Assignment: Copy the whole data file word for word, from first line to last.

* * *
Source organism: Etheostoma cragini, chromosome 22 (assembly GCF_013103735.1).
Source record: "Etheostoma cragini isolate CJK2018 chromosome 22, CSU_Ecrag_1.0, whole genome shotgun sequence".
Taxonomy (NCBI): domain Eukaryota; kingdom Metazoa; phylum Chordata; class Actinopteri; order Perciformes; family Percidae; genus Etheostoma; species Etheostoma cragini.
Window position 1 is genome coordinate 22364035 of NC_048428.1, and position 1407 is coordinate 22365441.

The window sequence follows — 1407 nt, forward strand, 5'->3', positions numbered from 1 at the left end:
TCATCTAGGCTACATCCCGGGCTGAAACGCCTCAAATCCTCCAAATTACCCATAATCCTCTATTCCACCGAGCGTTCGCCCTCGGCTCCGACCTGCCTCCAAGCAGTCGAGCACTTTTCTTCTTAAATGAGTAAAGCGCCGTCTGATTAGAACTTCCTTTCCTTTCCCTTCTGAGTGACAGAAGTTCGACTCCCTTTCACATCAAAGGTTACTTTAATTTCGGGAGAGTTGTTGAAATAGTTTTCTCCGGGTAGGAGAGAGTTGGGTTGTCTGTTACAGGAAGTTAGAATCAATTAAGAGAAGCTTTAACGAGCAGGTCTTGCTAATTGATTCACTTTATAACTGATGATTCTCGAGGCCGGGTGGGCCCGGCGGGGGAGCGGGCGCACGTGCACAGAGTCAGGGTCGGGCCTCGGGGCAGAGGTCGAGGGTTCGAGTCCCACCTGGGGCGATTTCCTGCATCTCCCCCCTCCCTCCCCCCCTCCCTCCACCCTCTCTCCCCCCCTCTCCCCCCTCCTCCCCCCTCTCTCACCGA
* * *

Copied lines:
Source organism: Etheostoma cragini, chromosome 22 (assembly GCF_013103735.1).
Source record: "Etheostoma cragini isolate CJK2018 chromosome 22, CSU_Ecrag_1.0, whole genome shotgun sequence".
Taxonomy (NCBI): domain Eukaryota; kingdom Metazoa; phylum Chordata; class Actinopteri; order Perciformes; family Percidae; genus Etheostoma; species Etheostoma cragini.
Window position 1 is genome coordinate 22364035 of NC_048428.1, and position 1407 is coordinate 22365441.

The window sequence follows — 1407 nt, forward strand, 5'->3', positions numbered from 1 at the left end:
TCATCTAGGCTACATCCCGGGCTGAAACGCCTCAAATCCTCCAAATTACCCATAATCCTCTATTCCACCGAGCGTTCGCCCTCGGCTCCGACCTGCCTCCAAGCAGTCGAGCACTTTTCTTCTTAAATGAGTAAAGCGCCGTCTGATTAGAACTTCCTTTCCTTTCCCTTCTGAGTGACAGAAGTTCGACTCCCTTTCACATCAAAGGTTACTTTAATTTCGGGAGAGTTGTTGAAATAGTTTTCTCCGGGTAGGAGAGAGTTGGGTTGTCTGTTACAGGAAGTTAGAATCAATTAAGAGAAGCTTTAACGAGCAGGTCTTGCTAATTGATTCACTTTATAACTGATGATTCTCGAGGCCGGGTGGGCCCGGCGGGGGAGCGGGCGCACGTGCACAGAGTCAGGGTCGGGCCTCGGGGCAGAGGTCGAGGGTTCGAGTCCCACCTGGGGCGATTTCCTGCATCTCCCCCCTCCCTCCCCCCCTCCCTCCACCCTCTCTCCCCCCCTCTCCCCCCTCCTCCCCCCTCTCTCACCGA